But with polling showing former Vice President Joe Biden with a substantial lead and Democrats with a significant chance to gain a majority in the Senate, both parties on Capitol Hill have begun to look towards January and February as the next likely window for major legislative action.
“The lame-duck agenda depends largely on the outcome of the election,” Wyden said in a phone interview with Bloomberg Tax. “If my choice wins—Vice President Biden—it’s hard to see Mitch McConnell supporting another penny of stimulus.”
Wyden added that mixed signals from the White House have added confusion to the situation. “Who knows exactly what their priorities are. Donald Trump can’t even tell you what his priorities are,” Wyden said.
Current and former Senate Republican aides, who asked for anonymity in order to speak freely, largely agreed with Wyden’s assessment. A change to the status quo, in which control of the White House and Senate flipped, would make the odds of a lame duck deal less likely, they said.
Republicans’ anger at Pelosi has swelled as talks dragged on and she has refused to give much ground over areas of significant disagreement, arguing that an imperfect package might be worse than nothing. The unstated calculus has been that Democrats would have a chance to shape their own major aid bill early next Congress, if voters hold Trump and Senate Republicans responsible for the lack of pre-election progress on a second package.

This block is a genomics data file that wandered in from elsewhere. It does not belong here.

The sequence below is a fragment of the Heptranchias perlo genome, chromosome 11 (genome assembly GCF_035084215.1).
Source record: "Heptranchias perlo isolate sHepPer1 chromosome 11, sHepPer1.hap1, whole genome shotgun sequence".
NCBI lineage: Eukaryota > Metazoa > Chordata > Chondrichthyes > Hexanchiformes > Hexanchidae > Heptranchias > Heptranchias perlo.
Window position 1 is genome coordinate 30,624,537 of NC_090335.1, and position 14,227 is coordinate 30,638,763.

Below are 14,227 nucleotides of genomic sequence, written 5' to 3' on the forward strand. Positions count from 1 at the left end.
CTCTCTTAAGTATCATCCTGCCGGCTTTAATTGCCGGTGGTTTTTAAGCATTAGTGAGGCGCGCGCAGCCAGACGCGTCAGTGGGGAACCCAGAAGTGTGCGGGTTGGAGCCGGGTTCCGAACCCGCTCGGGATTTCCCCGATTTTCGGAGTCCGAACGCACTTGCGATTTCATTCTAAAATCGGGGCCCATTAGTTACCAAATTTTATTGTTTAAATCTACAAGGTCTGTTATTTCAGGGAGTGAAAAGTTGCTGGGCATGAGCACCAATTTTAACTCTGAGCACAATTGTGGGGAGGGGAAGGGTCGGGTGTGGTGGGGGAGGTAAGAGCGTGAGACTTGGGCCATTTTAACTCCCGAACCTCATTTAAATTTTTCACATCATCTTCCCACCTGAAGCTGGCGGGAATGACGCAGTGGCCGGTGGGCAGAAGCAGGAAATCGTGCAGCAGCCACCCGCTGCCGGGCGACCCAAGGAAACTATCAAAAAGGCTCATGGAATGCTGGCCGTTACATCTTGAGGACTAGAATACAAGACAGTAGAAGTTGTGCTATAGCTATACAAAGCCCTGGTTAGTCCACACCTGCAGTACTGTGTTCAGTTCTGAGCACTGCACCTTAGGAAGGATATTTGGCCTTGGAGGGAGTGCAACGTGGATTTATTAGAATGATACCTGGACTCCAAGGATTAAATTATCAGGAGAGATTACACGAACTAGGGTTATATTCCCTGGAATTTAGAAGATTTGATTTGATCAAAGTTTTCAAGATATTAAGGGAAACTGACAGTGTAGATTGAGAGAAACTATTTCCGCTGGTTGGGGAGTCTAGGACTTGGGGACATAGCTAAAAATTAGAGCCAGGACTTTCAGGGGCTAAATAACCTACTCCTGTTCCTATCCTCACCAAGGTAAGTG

Much will depend on the state of the economy. If a resurgence of the virus across the country and the phase out of assistance—especially additional federal funds for unemployed workers—combine to create a situation with evictions, further job losses, and business closures, it could force Republicans and Democrats to come to an agreement before year’s end.
But even then Republican observers see the window for new aid as much smaller than what House Democrats have pushed for, if Republicans are about to relinquish control of the White House and Senate.
An agreement in the lame-duck session would largely revolve around more small business aid tied to expanded unemployment insurance, as well as increased funding for virus testing.